Homeland Security surveillance detected on Christian website
Blogger noted for opposing homosexual lifestyle choice
By Bob Unruh
© 2011 WND
© 2011 WND
The U.S. Department of Homeland Security has begun watching a blog posted by a Christian who was forced to flee Brazil because of the conflict between that nation's pro-homosexual "hate crimes" agenda and his advocacy for traditional marriage.
Exactly why the U.S. government, which several times has linked Christians and conservatives with terrorism, is watching Julio Severo's unabashedly Christian Last Days Watchman blog isn't clear.
A WND request to the DHS for comment did not generate a response.
The website's records reveal the DHS visited the site yesterday. A different computer, also at the DHS, was on the site again today.
WND reported in 2009, shortly after Obama took office, that a Department of Homeland Security report warned of the possibility of violence by unnamed "right-wing extremists" – people concerned about illegal immigration, increasing federal power, restrictions on firearms, abortion and the loss of U.S. sovereignty. The report pointed to returning war veterans as particular threats.
The visit yesterday was revealed in a website tracking report:
Severo was profiled earlier on WND when as a prominent pro-family activist in Brazil, he was forced into exile because of the "hate crimes" laws in his land.
Several prominent Christian leaders in America at the time warned that similar crackdowns could be coming in the U.S. because of the federal "hate crimes" bill signed by Obama shortly after he took office.
That law enhances penalties based on the thoughts of the person suspected of committing a crime.
Pastor Rick Scarborough of Vision America Action and Mathew Staver of Liberty Counsel voiced their opposition to the law at the time. While there has not yet been a large-scale crackdown on pastors who preach against homosexuality, there are indicators that such developments could be in the offing.
Obama's lifting of the ban on homosexuals in the military, for example, has raised questions about the status of military chaplains who teach a biblical perspective of homosexuality.
At the time of his exile, Severo told WND that while Brazil does not criminalize Christianity, it regulates what biblical principles can and cannot be preached, and it bans biblical citations that disapprove of the homosexual lifestyle.
"Brazil grants freedom to preach Christianity, provided that the sermons avoid negative mentions of state-protected behaviors and cultural trends," Severo said at the time. "The Brazilian government is establishing more and more categories of protected behaviors, banning negative mentions. So Brazilian preachers need to get updated on the latest political changes and preach a Gospel according to the state interests."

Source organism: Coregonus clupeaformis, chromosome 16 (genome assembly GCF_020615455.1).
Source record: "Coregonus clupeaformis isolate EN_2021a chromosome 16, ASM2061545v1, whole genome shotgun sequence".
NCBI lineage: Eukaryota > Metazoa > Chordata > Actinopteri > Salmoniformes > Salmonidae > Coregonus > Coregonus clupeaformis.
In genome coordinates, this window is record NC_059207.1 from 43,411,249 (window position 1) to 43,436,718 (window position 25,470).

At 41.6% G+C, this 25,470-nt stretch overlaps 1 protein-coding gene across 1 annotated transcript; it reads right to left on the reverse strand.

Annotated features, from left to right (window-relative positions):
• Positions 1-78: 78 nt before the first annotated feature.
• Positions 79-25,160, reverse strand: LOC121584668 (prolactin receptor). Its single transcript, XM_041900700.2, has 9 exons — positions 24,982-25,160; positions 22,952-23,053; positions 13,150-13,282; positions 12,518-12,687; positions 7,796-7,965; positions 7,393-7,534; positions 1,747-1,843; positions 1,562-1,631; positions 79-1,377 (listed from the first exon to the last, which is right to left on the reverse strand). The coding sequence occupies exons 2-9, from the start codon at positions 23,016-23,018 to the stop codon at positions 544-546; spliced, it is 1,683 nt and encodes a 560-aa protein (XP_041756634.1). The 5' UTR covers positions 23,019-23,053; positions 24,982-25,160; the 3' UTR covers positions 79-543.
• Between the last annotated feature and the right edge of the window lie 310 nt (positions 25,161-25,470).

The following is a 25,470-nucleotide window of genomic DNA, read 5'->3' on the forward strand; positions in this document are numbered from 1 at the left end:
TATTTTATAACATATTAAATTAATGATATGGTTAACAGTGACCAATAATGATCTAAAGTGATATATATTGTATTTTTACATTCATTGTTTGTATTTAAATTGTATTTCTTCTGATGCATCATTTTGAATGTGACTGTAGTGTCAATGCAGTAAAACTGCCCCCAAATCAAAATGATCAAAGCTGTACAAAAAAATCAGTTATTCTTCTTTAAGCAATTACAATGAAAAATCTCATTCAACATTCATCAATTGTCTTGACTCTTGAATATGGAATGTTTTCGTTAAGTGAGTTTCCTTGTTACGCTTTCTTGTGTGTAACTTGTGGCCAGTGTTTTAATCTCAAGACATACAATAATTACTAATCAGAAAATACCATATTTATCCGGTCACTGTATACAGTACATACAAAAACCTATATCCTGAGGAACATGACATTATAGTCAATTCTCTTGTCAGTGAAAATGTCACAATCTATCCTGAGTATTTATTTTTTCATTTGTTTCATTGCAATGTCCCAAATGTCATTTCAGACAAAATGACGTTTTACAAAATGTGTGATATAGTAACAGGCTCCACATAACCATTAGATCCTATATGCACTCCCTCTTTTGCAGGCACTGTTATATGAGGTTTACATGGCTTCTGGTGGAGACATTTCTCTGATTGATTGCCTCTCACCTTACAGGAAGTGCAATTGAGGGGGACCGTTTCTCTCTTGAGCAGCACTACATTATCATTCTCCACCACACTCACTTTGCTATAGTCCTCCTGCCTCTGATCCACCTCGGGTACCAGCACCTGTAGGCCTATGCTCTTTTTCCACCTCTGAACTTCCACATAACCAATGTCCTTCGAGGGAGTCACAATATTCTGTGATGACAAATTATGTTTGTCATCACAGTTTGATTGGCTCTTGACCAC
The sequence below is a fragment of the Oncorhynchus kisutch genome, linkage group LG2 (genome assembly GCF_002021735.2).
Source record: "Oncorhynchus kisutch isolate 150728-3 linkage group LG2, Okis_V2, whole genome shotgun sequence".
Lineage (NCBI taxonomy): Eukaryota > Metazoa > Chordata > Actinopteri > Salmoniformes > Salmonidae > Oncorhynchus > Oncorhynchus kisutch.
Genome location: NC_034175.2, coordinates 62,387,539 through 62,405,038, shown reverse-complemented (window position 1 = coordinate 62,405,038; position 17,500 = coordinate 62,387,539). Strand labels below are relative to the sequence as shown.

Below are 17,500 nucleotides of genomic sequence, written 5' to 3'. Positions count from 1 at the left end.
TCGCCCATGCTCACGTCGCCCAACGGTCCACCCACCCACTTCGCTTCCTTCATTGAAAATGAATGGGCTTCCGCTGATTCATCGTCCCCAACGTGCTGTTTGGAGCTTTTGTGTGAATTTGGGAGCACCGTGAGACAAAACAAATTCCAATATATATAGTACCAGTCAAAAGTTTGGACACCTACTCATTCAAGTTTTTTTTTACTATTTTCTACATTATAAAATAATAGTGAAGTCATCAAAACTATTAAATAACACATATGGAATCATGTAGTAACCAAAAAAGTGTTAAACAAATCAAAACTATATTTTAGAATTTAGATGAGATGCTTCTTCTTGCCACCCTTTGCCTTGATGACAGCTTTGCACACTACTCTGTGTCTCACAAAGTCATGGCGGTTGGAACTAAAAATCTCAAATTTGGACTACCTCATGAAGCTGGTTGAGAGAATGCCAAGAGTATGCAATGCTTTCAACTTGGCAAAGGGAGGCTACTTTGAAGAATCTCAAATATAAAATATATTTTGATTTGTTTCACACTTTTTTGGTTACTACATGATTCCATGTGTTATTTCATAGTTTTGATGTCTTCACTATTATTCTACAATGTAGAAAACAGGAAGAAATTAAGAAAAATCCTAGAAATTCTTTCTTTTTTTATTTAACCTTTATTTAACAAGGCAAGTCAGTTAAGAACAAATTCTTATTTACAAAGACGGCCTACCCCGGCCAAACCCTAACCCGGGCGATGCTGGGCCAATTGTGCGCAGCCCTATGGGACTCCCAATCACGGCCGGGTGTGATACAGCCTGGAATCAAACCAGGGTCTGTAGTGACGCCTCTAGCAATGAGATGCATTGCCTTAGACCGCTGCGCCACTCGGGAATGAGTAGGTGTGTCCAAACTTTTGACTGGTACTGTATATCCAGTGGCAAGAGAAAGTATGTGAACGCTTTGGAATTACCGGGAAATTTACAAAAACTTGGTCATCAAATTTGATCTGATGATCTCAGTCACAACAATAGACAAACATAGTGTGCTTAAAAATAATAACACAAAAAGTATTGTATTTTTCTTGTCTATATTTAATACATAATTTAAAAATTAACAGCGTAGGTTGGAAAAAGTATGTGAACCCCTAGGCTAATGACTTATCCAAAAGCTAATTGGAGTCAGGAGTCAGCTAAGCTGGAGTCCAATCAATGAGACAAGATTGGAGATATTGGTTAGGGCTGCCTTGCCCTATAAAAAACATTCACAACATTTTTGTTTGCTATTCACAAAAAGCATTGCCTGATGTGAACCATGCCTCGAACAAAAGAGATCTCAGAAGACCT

He cited an example of Brazil's restrictions.
"In Rio, a Pentecostal minister led a criminal to Jesus and convinced him to deliver himself to police. Rev. Isaías da Silva Andrade accompanied the former criminal to police and when they asked how his life had been changed, the minister answered that the former criminal lived under the influence of demons from Afro-Brazilian religions which inspired him to criminal conduct, but now he found salvation in Jesus. Because of this innocent account, Rev. Andrade is now being prosecuted for discrimination against the Afro-Brazilian 'culture'! If condemned, he will serve between two and five years in jail," Severo said.
Severo said his friends warned him that authorities were trying to find him, and so he took matters into his own hands.
"I was forced to leave the country with my family: a wife in the advanced stages of pregnancy and two little children," he reported on his blog. "We are now in a place that is completely foreign to us. What choice did we have?"
He explained ABGLT, which had filed complaints of "homophobia" against him with the Brazilian government, recently was helped by U.S. Secretary of State Hillary Clinton to be accredited in the United Nations, extending its global influence.
He said he previously has found visits on his website from the federal police in Brazil.
"It is like the FBI in the U.S..," he told WND.
He said he monitors his websites periodically and then occasionally does a visitor-by-visitor review of who is reading his writings.
"A few times that I have examined [them] one by one, I was able to find federal law enforcement agencies as my visitors," he said.
He said it appears DHS was searching for some combination of "Christian," "U.S." and "Brazil" terms.
"I think all Christian leaders should be worried at a U.S. agency created in response to Islamic terror is after a Christian leader," he told WND. "Why not Islamic leaders?"
He said on his blog after he found the DHS visits, "Obviously, LDW has no terrorist or Islamic connection. It is conservative Christian – which is reason enough to be labeled 'terrorist' by leftist and anti-Christian activists. And such is the Obama administration."
"I do not know how much time they spent in my blog, because this specific data was missing in the official record. Nevertheless, perhaps because of some security failure, relevant information was exposed, especially on where and who was 'visiting' my blog," he wrote. "It seems that the U.S. Department of Homeland Security is searching for a Christian leader (from the United States? from Brazil?), who fled. But, searching for him in my blog?"
He said the purpose of his site is to make English-speaking readers aware of what is happening in Brazil, "particularly on the persecution on Christians."